A police dog brought in to assist in the search on Thursday for a lost shotgun in California took a bite out of a veteran police officer’s leg, causing a severe injury to the cop’s calf. The incident occurred as part of an effort to recover a loaded tactical shotgun which, due to a lock mechanism breaking, fell from its holster on a police motorcycle sometime on Thursday afternoon. The shotgun was ultimately recovered and the man who picked up the gun from the street has been charged with grand theft.
Officers were concentrating their search on streets in the southern area of Los Angeles near West Martin Luther King Jr. Boulevard and South Vermont Avenue. According to LAPD Lt. Andy Neiman, the K-9 unit was there to assist in the search when he bit the officer, who was not part of the K-9’s unit, causing a bite injury to a large part of the cop’s leg. At this point, it is not clear what caused the dog to bite the officer.
Using one of the 8,000 first response trauma kits which were approved for use by officers earlier in the year by the Police Commission, the bitten officer’s partner was able to fashion a tourniquet for the wounded officer’s leg. One police department official believes that having the tourniquet and using it right away most likely saved the life of the officer, who was transported to a hospital where he had surgery for his wound. The LAPD K-9 officer has been suspended.
This is not the first instance in which a police dog turned on an officer while on the job. In September of 2013, a police officer in Anaheim, Calif., was bitten by a K-9 officer while in pursuit of a parolee. In this case, officers with the Gang Unit were following a parolee when they attempted to stop his car for a traffic violation. The man exited his car and began to run, causing a foot pursuit to ensue in which a police dog attacked an officer. The cop was not seriously injured in the incident.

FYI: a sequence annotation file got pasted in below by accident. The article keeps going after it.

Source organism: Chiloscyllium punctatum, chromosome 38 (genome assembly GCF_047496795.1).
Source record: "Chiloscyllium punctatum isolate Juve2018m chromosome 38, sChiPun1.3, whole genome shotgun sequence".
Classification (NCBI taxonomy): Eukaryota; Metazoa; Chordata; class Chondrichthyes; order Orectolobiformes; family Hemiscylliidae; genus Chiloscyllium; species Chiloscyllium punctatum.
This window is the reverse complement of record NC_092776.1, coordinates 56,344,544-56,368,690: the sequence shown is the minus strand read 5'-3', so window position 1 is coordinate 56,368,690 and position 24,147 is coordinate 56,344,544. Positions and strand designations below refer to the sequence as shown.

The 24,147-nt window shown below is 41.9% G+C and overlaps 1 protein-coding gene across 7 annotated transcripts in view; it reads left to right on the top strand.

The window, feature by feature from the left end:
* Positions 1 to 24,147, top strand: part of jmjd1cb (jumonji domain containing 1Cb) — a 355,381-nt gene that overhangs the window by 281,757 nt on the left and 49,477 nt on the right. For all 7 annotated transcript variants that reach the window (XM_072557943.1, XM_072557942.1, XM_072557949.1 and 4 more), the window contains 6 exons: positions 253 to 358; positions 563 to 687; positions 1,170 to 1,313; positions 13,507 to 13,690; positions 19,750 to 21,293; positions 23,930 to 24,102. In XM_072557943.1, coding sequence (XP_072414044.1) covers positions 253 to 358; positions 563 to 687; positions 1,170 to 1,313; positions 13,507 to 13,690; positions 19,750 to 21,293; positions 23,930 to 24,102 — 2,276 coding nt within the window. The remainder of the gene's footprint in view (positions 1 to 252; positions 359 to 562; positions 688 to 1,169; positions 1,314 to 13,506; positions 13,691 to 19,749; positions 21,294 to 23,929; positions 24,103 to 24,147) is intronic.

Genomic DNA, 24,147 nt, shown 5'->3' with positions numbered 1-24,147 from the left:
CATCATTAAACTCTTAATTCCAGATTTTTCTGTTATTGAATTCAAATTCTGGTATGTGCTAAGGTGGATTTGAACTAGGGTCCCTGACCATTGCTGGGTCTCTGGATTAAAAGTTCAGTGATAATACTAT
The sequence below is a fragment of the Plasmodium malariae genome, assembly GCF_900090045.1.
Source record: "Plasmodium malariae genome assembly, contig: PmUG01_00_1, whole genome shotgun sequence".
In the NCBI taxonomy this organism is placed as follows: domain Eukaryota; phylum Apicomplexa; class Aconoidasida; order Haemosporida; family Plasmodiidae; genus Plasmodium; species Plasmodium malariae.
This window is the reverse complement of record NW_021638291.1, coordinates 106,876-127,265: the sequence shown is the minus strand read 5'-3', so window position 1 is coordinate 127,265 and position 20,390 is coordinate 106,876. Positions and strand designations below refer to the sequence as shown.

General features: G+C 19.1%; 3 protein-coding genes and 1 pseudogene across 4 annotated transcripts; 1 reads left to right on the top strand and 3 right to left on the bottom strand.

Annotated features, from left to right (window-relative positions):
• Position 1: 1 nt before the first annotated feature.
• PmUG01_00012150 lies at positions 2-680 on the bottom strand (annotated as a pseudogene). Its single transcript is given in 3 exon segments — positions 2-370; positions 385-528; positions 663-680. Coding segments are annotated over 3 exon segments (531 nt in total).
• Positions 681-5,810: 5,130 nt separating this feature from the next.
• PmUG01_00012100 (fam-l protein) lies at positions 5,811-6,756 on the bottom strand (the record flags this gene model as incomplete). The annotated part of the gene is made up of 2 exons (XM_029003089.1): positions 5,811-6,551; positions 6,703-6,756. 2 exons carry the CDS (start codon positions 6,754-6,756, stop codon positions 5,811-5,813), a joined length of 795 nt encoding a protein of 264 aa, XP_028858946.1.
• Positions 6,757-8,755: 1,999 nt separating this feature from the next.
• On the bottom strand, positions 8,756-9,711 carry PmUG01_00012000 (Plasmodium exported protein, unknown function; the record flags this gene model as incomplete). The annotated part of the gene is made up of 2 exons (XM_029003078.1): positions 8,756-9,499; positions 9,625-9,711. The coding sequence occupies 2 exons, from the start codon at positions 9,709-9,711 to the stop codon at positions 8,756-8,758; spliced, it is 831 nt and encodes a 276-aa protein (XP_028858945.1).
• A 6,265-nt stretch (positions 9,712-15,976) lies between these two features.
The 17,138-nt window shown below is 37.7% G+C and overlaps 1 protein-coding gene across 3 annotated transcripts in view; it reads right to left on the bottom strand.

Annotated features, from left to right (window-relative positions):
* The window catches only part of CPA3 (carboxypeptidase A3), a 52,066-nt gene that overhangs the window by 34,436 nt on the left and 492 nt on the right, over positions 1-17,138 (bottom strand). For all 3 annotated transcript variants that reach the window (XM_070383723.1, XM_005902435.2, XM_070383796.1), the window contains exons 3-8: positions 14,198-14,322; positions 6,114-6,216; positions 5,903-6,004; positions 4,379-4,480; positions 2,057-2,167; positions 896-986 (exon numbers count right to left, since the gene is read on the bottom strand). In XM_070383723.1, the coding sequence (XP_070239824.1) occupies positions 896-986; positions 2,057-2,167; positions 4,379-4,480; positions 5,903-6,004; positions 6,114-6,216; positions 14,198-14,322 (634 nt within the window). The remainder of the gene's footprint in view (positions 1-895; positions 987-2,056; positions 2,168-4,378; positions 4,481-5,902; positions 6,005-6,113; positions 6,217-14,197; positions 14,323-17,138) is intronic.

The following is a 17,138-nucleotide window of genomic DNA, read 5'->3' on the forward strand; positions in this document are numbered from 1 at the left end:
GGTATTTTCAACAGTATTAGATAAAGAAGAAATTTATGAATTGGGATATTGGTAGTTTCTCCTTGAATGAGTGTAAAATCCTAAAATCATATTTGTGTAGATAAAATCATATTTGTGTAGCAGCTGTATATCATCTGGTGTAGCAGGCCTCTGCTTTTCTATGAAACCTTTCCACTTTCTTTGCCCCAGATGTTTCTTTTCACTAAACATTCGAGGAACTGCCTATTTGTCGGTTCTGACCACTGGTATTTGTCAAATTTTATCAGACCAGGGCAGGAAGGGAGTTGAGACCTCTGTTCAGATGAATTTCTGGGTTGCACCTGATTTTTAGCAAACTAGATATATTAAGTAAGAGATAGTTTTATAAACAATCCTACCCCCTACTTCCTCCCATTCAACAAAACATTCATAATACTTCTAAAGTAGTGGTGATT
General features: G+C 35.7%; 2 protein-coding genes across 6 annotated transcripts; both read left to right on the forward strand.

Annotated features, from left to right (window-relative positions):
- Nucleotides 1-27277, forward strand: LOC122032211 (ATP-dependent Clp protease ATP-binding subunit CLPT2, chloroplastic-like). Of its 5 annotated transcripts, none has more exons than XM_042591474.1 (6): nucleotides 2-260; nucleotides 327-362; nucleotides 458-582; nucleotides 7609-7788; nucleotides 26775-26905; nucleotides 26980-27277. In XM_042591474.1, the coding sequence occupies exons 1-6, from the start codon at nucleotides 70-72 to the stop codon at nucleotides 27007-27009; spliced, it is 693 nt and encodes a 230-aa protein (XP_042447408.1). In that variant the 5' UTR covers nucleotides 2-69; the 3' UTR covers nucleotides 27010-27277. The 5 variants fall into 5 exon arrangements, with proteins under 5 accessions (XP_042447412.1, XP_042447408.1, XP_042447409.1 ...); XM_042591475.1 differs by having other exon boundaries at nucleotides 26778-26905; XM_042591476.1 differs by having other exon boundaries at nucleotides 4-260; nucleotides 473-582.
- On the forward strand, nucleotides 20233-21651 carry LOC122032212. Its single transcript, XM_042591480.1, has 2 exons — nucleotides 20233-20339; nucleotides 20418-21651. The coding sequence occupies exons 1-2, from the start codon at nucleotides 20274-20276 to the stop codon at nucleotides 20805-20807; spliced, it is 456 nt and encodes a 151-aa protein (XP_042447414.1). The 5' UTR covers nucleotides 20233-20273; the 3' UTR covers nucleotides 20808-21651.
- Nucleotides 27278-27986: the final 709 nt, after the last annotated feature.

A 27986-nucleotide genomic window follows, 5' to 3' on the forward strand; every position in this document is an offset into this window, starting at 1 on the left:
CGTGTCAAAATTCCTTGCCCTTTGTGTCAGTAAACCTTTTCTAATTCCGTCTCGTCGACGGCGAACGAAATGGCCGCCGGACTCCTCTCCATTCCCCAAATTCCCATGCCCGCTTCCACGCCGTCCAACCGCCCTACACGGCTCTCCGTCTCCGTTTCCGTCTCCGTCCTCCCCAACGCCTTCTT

Also in 2013, a Palm Bay, Fla., police officer was injured during the search for a suspect when a police dog bit him in the groin. The officers was transported to the hospital where he was released soon after being treated.
Police dogs are trained to capture suspects using one powerful bite, which can exert pressure of 1,100 pounds per square inch, giving any bite the potential to do a good deal of damage in just a few seconds. The dogs are trained to then hold on to that bite until it is given the command to release. K-9 dogs are selected for their intense focus on the job at hand, and that focus can become so trained on the objective at hand that any sort of distraction can turn into a target. Experts say that it is important to bear in mind that a wayward police dog bite is not as much of a sign of aggression as it is a mark of the intensity of the dog, which is a large part of why a dog is selected to do K-9 work in the first place.
By Jennifer Pfalz